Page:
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Hip-hop artist Action Bronson was arrested for smoking weed at a music festival in Kosovo Saturday, according to media reports. Bronson was on stage performing at the Sunny Hill Festival over the weekend when he fired up a joint on stage. After taking a few hearty puffs, he shared his weed with his fans by flicking the joint into the crowd. A video of Bronson lighting and hitting the joint was posted to Instagram.

The display apparently did not sit well with police, who arrested Bronson at the venue. After being taken into police custody, he was subsequently released. The terms of his release or details of any charges or potential prosecution are not clear at this time.

A police spokesman released a statement following Bronson’s release.

“Following the interview with the competent prosecutor’s order the same was released,” the spokesman said, according to a translation of his statement.

The Sunny Hill Festival was billed as the largest music festival to ever be held in Kosovo. The festival was held August 10-12 at Germia National Park in Pristina, the capital city of the southeastern European state that declared independence from Serbia in 2008. Other artists performing at the Sunny Hill Festival

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Stephen Sweeney, New Jersey Senate President and co-sponsor of an ambitious bill to expand medical cannabis access and legalize marijuana for adult use, told reporters that he expects the state Senate to hold a vote on legalizing cannabis as early as September. But exactly what lawmakers will be voting on is still unclear. The current proposal, a combined medical and adult-use bill, still needs revision and debate in committee before it can come to a vote. Senate President Sweeney, however, says that despite the long odds and polarized opposition, lawmakers are “getting much closer” to voting on legal marijuana.

New Jersey Lawmakers Struggle To Draft Legalization Bill

Given the progress Gov. Phil Murphy has made on marijuana since taking office, you wouldn’t think the state legislature has been the scene of several delayed negotiations and bitter debates over the prospect of legal adult-use cannabis.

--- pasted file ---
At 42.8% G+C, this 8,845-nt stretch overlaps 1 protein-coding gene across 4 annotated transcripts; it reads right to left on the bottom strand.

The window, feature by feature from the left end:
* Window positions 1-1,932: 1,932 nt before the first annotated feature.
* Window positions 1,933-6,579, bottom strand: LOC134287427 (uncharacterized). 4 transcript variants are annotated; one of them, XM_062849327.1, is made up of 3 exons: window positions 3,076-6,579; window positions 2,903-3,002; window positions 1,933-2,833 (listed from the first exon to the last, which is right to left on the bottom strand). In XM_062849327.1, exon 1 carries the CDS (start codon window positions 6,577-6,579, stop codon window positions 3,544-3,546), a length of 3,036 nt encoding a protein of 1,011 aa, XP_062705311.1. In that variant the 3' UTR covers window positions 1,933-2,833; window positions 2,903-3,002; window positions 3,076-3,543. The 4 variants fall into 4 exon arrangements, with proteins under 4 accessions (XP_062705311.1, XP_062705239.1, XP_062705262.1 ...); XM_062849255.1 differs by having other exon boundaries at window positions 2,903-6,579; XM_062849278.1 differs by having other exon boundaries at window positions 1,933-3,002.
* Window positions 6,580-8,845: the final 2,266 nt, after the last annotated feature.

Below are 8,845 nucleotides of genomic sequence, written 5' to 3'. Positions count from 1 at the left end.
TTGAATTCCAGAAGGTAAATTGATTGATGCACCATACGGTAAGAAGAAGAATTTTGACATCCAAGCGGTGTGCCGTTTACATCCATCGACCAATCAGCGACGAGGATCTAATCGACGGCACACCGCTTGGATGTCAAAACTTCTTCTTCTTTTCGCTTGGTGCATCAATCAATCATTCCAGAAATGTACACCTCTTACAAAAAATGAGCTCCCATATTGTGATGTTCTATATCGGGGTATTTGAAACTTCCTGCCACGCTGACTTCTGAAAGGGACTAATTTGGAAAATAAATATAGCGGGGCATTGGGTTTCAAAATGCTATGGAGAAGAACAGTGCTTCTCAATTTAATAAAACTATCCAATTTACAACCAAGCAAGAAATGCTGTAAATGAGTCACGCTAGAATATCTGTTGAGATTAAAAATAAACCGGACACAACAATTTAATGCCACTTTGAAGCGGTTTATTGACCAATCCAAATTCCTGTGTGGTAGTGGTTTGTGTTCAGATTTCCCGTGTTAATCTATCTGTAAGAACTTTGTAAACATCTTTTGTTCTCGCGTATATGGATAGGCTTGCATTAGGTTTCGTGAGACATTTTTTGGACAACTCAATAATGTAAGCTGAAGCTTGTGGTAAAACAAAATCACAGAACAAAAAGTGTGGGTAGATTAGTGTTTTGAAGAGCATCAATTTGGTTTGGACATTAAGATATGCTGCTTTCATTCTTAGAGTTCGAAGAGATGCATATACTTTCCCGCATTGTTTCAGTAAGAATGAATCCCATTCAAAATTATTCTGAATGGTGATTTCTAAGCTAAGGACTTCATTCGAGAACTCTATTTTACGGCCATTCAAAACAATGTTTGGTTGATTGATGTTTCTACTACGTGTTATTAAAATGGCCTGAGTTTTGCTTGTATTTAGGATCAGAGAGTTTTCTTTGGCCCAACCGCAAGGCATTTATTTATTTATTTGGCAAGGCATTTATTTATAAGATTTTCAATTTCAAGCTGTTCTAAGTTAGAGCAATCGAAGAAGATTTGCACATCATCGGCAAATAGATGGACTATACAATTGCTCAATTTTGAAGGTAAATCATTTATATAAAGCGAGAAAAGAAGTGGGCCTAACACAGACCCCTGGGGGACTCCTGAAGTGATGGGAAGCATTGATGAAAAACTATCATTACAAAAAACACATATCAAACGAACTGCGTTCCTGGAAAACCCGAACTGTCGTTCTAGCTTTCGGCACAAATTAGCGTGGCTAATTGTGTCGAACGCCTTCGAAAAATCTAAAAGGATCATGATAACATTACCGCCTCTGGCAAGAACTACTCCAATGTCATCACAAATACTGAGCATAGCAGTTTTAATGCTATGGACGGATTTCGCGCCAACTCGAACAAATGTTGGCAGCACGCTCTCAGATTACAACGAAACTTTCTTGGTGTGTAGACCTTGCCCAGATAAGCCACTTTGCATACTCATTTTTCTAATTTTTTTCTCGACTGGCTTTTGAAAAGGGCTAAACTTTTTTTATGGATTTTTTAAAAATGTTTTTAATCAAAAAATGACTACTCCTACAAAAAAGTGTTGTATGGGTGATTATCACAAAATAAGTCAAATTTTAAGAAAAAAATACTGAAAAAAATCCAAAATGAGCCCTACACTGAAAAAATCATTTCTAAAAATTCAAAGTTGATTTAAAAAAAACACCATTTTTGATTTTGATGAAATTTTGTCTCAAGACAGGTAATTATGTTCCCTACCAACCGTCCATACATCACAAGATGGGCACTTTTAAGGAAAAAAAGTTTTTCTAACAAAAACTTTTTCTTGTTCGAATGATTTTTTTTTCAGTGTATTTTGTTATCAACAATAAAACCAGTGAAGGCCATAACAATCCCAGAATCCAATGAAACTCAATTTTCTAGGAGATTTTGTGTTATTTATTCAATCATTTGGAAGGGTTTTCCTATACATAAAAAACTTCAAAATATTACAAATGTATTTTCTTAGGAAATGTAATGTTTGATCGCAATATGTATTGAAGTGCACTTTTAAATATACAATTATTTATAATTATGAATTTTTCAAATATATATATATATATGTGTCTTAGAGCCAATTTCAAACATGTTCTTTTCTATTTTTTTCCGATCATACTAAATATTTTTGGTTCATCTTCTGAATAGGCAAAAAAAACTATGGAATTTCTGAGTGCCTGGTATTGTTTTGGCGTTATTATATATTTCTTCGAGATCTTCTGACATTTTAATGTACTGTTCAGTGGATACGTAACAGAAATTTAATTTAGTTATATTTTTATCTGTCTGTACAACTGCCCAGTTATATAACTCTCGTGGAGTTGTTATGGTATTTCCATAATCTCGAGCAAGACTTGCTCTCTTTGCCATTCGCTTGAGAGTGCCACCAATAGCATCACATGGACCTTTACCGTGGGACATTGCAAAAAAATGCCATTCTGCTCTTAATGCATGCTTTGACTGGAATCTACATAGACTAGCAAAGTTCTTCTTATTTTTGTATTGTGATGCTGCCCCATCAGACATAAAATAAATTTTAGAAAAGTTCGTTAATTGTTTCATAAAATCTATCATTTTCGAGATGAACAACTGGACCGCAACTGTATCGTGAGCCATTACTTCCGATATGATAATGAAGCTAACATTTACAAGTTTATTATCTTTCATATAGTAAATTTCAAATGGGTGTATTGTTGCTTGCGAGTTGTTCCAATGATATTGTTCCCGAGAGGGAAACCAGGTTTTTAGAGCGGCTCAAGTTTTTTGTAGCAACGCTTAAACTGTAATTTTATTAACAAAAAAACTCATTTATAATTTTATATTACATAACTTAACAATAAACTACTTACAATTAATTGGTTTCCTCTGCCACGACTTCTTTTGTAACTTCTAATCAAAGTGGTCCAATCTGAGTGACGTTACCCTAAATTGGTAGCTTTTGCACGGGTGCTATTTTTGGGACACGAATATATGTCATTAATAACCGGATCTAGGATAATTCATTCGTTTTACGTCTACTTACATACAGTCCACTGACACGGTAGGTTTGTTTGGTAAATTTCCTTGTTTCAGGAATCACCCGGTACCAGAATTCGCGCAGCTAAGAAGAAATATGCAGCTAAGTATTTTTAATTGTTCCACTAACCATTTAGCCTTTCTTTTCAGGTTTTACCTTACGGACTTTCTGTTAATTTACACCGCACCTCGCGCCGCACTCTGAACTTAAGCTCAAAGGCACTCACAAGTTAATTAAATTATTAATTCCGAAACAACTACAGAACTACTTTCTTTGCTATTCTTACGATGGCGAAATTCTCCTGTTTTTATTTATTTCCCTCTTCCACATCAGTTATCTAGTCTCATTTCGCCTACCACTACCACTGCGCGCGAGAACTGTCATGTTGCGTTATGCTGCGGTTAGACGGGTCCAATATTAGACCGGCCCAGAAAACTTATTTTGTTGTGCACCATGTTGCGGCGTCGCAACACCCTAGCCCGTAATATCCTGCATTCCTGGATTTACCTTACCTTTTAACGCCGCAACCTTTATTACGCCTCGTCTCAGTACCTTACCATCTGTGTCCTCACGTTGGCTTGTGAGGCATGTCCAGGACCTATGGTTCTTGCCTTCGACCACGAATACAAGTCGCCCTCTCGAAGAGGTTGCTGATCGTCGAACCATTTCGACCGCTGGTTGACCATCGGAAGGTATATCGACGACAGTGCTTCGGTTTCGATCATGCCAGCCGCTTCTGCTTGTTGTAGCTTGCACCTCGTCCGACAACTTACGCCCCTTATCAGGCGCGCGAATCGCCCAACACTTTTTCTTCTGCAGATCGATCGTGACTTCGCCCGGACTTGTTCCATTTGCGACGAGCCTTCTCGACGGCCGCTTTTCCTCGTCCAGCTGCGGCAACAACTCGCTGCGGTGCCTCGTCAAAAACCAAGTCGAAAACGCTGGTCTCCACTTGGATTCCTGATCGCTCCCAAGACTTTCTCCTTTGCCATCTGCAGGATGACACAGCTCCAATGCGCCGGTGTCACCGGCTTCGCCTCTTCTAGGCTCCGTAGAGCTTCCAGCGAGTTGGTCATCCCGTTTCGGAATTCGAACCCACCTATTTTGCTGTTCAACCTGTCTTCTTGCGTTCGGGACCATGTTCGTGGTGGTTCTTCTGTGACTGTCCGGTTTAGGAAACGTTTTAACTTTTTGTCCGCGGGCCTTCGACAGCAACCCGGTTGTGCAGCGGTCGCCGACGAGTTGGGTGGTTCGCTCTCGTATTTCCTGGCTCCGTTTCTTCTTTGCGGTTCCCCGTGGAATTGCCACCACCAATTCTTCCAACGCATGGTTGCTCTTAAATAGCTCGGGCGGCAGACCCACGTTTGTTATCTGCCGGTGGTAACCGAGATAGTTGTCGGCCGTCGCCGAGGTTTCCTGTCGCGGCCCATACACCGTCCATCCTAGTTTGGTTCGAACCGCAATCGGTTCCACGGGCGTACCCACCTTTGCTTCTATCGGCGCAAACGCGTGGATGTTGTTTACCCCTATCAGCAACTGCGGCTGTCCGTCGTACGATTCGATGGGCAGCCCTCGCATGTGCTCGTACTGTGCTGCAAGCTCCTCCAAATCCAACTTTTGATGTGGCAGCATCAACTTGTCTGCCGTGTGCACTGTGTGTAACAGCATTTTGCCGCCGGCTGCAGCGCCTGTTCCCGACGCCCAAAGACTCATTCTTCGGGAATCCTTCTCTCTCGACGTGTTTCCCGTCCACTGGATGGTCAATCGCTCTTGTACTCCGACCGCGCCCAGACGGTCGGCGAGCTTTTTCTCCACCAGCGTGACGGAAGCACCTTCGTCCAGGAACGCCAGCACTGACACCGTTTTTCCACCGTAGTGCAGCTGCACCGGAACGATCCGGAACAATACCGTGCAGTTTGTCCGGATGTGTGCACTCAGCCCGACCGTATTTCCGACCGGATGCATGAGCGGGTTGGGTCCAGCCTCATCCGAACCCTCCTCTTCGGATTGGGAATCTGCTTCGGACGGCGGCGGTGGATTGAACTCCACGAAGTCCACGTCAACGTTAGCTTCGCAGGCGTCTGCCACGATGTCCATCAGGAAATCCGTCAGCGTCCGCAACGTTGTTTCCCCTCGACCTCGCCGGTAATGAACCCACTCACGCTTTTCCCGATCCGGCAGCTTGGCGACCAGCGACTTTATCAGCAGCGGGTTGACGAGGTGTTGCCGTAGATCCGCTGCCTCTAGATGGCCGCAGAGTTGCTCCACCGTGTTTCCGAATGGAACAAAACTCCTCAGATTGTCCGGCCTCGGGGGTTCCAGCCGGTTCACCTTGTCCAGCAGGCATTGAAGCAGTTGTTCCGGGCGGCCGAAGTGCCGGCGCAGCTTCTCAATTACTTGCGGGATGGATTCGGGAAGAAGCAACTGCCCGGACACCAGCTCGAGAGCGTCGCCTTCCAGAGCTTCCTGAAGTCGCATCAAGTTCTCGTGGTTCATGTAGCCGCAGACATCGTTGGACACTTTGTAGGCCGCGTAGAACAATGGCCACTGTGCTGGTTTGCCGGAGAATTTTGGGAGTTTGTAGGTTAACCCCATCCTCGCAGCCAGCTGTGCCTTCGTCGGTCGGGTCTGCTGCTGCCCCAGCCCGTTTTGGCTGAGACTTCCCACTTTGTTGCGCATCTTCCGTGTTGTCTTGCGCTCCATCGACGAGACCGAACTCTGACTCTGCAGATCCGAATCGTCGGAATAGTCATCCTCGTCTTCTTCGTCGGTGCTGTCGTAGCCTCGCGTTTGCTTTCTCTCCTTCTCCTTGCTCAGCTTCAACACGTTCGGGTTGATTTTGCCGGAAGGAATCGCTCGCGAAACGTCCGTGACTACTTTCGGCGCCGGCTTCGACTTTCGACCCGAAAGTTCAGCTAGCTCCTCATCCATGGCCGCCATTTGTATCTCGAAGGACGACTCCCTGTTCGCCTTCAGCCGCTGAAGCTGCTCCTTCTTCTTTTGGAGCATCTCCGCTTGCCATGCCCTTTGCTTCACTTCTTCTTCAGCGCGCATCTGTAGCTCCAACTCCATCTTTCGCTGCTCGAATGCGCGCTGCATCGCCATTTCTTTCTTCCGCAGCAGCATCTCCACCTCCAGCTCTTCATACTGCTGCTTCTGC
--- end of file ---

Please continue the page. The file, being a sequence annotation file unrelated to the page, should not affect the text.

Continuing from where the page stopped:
Governor Murphy campaigned on legalizing marijuana and expanding access to medical cannabis. Earlier this year, Murphy delivered on the latter promise, adding more qualifying conditions and growing the program to nearly 25,000 patients.

Yet Gov. Murphy seems to be deferring to lawmakers on the adult-use question. Back in June, State Sen. Nicholas Scutari introduced a bill

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An initiative to legalize marijuana in North Dakota has officially qualified for the November general election ballot.

According to the North Dakota secretary of state’s office, Legalize ND submitted more than the 13,500 valid signatures required to place their marijuana legalization initiative on the November 6 ballot.

The proposal, if passed, would give North Dakota one of the least restrictive legalization laws in the country. It would allow those 21 and older to possess, cultivate and distribute marijuana for recreational purposes. The initiative would legalize all forms of marijuana, including oils and hash,

In addition, the initiative establishes a 3-step system for marijuana expungements:

Step 1.) The state begins to analyze all those currently in prison with charges that would be applicable under the law and flags them for expungment. Step 2.) 30 days after their release from prison, the state shall automatically expunge their records. Step 3.) The state then has 10 additional days to send via certified mail notification of such an event occurring.

If that state fails to expunge a record that qualifies, the person has a right to a court appeal. If the person wins the court appeal, they can sue the state for fiscal

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Cannabis is becoming a cooking ingredient in its own right – like a grown-up pot brownie – and chefs are creating elaborate cannabis tasting menus at private dinners.

For most Americans, eating marijuana has long been about function over flavor. Think of the dish that inevitably comes to mind: pot brownies. Less a delicious dessert than a discreet delivery mechanism for THC (the drug’s primary psychoactive ingredient), brownies can be smuggled to places where cannabis isn’t welcome. Chocolate, meanwhile, does an adequate job of disguising the plant’s taste – which is reminiscent of dandelion leaves growing from cracks in the sidewalk.

But with legalization and the attendant push to gentrify the drug, a small but vocal contingent have become champions of cannabis as a cooking ingredient in its own right. In cities where it’s legal, cannabis catering services now offer “elevated” dining experiences. On the new Netflix show Cooking on High, teams compete to make the most tempting ganja-infused dishes.

– Read the entire article at The Guardian.

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An Australian trial which used a marijuana extract to treat 40 children with severe epilepsy found the drug has a manageable side effect profile, but only shows extensive symptom relief for a select number of patients.